If yours is a lead generation business, then calculating PPS for your AdWords campaigns is a multi-step process. You have to track consumers as they move through your sales funnel. Let’s take a look at what your sales funnel is before we dive into the calculations.
At the top of the funnel (TOFU), you’re tracking clicks on your ads. In the middle of the funnel (MOFU), you’re tracking engagements – these are the actions that consumers take when they see your ad (i.e. lead acquisitions through downloads, filling out forms, submitting inquiries, making phone calls, etc.), and at the bottom of the funnel (BOFU), you’re tracking purchases (i.e., true lead conversions).
5 Steps to Calculate Your PPS
Calculating your PPS requires tracking your AdWords investment across the sales funnel in five steps. Before I walk you through the steps, I want to make sure all of the terms used in the calculations make sense to you.
Here are some simple definitions to get you started:
- Close Rate: The amount of sales as a percent of the number of leads.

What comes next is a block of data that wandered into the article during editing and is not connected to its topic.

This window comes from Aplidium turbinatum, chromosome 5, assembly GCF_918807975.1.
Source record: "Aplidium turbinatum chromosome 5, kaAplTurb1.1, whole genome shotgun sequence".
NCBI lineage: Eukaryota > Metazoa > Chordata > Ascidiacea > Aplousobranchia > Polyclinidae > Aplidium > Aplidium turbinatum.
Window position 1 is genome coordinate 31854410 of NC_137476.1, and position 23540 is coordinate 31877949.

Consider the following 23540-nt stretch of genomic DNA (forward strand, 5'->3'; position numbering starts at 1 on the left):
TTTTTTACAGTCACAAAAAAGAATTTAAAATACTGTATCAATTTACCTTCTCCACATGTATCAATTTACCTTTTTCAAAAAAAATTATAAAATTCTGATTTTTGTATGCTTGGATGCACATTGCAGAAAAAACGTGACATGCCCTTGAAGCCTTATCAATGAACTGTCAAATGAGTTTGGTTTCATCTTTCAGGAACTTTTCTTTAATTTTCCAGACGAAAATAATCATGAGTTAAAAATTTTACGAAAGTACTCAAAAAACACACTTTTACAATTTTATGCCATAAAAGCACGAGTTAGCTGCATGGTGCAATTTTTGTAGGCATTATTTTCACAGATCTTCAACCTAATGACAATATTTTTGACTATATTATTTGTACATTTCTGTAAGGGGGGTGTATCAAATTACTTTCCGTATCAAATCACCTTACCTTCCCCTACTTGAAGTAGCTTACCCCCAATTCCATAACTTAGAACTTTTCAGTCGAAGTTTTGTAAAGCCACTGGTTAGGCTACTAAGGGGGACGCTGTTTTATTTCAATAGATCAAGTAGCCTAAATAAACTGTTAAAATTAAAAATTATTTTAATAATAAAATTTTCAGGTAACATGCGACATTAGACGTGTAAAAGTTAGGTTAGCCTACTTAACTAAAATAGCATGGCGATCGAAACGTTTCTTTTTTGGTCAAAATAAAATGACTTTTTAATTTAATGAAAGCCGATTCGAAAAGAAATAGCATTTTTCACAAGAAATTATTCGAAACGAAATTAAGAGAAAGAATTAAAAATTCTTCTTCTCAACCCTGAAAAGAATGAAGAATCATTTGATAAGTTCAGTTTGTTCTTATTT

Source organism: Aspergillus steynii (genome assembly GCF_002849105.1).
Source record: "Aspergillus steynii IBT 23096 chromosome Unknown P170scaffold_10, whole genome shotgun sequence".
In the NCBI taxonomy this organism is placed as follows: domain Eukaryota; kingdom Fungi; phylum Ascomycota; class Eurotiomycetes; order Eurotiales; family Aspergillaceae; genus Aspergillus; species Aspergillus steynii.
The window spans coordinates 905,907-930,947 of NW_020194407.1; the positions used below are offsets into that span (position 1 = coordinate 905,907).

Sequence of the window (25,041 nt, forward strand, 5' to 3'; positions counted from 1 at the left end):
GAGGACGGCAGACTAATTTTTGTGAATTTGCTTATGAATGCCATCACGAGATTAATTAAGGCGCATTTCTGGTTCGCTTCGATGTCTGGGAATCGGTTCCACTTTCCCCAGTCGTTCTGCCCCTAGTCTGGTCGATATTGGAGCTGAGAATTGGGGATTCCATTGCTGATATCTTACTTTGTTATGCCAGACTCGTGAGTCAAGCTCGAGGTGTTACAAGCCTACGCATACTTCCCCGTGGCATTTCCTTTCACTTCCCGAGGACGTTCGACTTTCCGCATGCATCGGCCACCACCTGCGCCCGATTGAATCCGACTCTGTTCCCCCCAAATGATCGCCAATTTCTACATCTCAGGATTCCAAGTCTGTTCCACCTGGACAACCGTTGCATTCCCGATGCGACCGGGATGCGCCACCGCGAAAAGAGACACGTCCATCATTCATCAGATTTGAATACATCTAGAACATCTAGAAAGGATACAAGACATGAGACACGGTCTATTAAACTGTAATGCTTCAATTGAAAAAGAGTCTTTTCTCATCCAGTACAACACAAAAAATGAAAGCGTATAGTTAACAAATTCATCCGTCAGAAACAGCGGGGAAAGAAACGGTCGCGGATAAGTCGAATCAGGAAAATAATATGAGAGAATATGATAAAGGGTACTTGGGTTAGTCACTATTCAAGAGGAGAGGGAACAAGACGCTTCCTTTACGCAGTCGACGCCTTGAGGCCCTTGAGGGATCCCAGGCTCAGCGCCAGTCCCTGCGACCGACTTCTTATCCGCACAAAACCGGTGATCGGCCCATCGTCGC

- Conversion Rate: The number of leads as a percent of visitors.
- Cost Per Lead (CPL): The cost of acquiring a new lead.
- Cost Per Acquisition (CPA): The cost of acquiring a new sale or lead. For ecommerce businesses the terms CPL, CPA, and CPS are often used interchangeably.
- Customer Value (CV): The revenue generated per customer.
- Cost Per Sale (CPS): The cost of the advertising that leads to the sale.
- Profit Per Sale (PPS): The revenue minus the cost per sale.
- Target CPS: The amount you’re willing to spend on advertising to generate a sale.
Step 1: Gather the data from your campaign
Once you’ve installed conversion tracking in your campaign to track the engagements mentioned above, you’ll have the following data available:
- Clicks = Visitors
- Conversions = Leads
- Cost = Spend
Example: If you spend $500 on Google AdWords and you’re paying $2 per click on average, you’ll get 250 visitors to your landing page.
($500 spend /$2 CPC = 250 visitors).
Step 2: Calculate Cost Per Lead
For ecommerce businesses where transactions are immediate, this could be referred to as Cost Per Acquisition or Cost Per Sale since those terms are used interchangeably with Cost Per Lead.
Cost Per Lead = Spend / Leads
Example: If 10% of those people took the action requested in your ad (e.g., fill out a form), then your number of leads is 25 and the cost per lead is $20.
($500 spend / 25 leads = $20 CPL)
Step 3: Determine the number of Sales that came from your Leads
For most lead generation companies, Step 3 requires a manual process. But this is a very important piece! It’s critical that you track the source of the lead (i.e., did it come from AdWords or another source?) and the total value of the sale.